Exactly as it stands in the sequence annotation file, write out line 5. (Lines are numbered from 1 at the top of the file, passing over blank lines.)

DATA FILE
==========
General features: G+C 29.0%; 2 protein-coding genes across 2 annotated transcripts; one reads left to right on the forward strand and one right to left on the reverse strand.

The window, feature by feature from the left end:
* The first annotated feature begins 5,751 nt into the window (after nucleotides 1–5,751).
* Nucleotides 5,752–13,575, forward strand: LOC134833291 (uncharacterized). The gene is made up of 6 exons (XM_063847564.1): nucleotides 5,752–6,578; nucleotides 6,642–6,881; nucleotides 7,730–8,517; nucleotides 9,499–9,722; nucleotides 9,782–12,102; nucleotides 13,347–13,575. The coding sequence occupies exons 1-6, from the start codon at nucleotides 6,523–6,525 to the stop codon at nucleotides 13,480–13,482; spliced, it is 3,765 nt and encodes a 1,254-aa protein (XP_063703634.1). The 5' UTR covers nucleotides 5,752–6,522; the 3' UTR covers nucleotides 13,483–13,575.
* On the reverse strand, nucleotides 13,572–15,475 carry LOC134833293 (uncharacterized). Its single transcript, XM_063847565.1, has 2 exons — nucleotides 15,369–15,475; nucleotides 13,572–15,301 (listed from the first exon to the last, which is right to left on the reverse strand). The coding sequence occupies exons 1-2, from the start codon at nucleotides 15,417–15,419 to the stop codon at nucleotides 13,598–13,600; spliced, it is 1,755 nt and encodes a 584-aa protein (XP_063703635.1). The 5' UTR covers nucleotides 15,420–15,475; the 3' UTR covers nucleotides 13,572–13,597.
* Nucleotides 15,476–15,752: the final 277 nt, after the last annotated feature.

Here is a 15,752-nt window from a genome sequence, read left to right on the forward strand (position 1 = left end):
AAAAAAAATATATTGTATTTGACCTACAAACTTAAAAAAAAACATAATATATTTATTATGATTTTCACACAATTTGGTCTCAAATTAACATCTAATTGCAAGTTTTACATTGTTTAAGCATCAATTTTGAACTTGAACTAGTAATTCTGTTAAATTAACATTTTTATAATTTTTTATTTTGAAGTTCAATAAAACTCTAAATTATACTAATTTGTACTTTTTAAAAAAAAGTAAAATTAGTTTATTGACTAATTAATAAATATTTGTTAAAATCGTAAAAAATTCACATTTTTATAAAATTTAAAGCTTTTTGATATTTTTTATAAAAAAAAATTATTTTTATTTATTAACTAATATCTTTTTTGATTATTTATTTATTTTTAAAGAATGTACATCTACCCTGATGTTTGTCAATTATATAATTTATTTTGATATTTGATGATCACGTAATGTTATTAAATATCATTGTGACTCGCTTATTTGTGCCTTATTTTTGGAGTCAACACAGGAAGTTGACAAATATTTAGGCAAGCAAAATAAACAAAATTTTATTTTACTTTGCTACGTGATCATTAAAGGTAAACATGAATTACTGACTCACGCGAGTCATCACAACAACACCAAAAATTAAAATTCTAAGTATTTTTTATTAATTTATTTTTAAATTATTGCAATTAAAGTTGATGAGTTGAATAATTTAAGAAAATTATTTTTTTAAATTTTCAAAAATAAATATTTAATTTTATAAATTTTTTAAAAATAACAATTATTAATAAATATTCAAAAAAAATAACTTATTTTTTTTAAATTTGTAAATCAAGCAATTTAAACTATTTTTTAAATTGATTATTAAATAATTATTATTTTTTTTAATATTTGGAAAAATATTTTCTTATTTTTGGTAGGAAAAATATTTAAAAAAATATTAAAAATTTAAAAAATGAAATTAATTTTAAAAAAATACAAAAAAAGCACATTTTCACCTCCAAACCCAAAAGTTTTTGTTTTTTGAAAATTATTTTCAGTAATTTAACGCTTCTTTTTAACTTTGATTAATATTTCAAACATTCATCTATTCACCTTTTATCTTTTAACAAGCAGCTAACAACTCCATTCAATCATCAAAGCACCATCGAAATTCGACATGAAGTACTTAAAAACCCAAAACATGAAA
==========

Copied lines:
* On the reverse strand, nucleotides 13,572–15,475 carry LOC134833293 (uncharacterized). Its single transcript, XM_063847565.1, has 2 exons — nucleotides 15,369–15,475; nucleotides 13,572–15,301 (listed from the first exon to the last, which is right to left on the reverse strand). The coding sequence occupies exons 1-2, from the start codon at nucleotides 15,417–15,419 to the stop codon at nucleotides 13,598–13,600; spliced, it is 1,755 nt and encodes a 584-aa protein (XP_063703635.1). The 5' UTR covers nucleotides 15,420–15,475; the 3' UTR covers nucleotides 13,572–13,597.